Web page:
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Proceedings of the British Academy, Volume 1172001 Lectures$
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F.M.L. Thompson

Print publication date: 2003

Print ISBN-13: 9780197262795

Published to British Academy Scholarship Online: January 2013

DOI: 10.5871/bacad/9780197262795.001.0001

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After Glyn Dŵr: An Age of Reconciliation?

After Glyn Dŵr: An Age of Reconciliation?

SIR JOHN RHŶS MEMORIAL LECTURE

Chapter:
(p.139) After Glyn Dŵr: An Age of Reconciliation?
Source:
Proceedings of the British Academy, Volume 117
Author(s):

RALPH A. GRIFFITHS

Publisher:
British Academy
DOI:10.5871/bacad/9780197262795.003.0004

During the fourteenth and fifteenth centuries, following Edward I's final conquest, the inhabitants of the whole of Wales were adjusting to the fact that they were a cosmopolitan people of diverse origins. Their communities were interleaved, in varying measure, with migrants from England and Ireland, France and the Low Countries, and from elsewhere in Wales, and this process was unlikely to be reversed. In particular, contacts between English and Welsh multiplied, and relationships between them deepened. The revolt of Owain Glyn Dŵr in the first decade of the fifteenth century, the most serious of the challenges that faced the unsteady Lancastrian king, Henry IV, threatened for a time to disrupt this process. The gradual defeat of Glyn Dŵr's supporters and allies in the decade after 1406 posed large and pressing questions: how to ensure security for the English kingdom in the west thenceforward; how to restore peace and stability to the commonwealth; and how to achieve reconciliation among the peoples of Wales and with the king's subjects in England. This chapter examines the aftermath of Glyn Dŵr's revolt, particularly the relationship between English and Welsh in the borderland.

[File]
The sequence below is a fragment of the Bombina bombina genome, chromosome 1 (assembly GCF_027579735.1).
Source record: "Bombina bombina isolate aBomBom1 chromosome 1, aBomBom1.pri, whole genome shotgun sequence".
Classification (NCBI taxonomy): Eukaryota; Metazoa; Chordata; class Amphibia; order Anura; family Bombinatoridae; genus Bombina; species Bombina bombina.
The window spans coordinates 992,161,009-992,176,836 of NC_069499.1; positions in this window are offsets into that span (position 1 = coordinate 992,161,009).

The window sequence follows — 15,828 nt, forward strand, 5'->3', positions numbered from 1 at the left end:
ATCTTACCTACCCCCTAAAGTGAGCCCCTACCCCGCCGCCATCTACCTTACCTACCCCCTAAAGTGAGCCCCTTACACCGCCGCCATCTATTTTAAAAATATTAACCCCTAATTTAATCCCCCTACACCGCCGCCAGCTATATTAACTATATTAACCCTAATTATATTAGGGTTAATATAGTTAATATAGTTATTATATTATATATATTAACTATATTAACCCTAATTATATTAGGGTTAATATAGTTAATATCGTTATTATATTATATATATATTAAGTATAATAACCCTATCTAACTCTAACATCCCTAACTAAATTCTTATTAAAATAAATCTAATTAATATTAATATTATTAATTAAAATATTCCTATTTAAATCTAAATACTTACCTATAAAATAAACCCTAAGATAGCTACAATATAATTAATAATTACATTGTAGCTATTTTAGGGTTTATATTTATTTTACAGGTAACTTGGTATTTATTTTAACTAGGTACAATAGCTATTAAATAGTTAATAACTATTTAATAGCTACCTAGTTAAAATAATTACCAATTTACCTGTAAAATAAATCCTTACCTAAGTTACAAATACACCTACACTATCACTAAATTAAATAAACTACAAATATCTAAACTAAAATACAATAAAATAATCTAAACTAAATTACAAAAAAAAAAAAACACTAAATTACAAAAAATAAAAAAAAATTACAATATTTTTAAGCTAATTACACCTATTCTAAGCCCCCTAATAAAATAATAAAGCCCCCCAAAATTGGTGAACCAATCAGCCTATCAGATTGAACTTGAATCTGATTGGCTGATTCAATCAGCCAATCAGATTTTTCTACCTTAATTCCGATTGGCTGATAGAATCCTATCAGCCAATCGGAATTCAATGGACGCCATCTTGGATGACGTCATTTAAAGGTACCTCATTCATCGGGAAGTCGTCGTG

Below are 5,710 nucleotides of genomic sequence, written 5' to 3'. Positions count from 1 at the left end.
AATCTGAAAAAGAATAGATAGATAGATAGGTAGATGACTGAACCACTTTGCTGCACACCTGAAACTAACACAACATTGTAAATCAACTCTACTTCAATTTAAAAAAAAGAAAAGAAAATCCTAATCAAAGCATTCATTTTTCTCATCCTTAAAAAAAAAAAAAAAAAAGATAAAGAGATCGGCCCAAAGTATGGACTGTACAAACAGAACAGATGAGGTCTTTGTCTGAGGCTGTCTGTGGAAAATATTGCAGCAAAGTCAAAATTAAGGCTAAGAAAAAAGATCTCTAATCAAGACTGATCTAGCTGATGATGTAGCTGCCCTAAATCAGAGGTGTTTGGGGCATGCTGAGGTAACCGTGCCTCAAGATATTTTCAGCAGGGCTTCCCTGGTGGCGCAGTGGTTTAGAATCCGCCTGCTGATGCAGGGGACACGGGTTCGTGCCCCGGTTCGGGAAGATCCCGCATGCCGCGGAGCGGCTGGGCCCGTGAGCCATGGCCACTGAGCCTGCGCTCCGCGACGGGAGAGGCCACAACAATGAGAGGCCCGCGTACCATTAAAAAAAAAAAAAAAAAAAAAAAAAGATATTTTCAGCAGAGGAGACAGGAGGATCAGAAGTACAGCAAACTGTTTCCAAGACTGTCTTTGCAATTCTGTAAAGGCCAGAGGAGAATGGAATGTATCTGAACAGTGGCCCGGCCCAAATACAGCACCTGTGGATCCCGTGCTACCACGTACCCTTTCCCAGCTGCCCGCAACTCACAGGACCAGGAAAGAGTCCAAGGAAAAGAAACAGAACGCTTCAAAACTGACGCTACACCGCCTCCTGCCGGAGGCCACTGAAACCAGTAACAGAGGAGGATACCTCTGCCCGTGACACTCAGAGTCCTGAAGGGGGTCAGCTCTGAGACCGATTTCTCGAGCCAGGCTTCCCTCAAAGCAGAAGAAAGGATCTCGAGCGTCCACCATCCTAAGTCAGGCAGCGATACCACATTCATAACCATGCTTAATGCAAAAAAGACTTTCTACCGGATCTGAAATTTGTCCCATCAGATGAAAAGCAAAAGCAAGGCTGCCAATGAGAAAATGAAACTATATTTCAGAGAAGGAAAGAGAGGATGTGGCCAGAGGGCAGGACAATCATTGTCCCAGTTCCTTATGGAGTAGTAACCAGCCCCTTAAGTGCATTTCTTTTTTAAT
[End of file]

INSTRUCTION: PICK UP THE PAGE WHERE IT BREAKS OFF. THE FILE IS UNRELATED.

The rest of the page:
Keywords:   revolt, England, Wales, borderland, peace, security, reconciliation, Owain Glyn Dŵr, Henry IV

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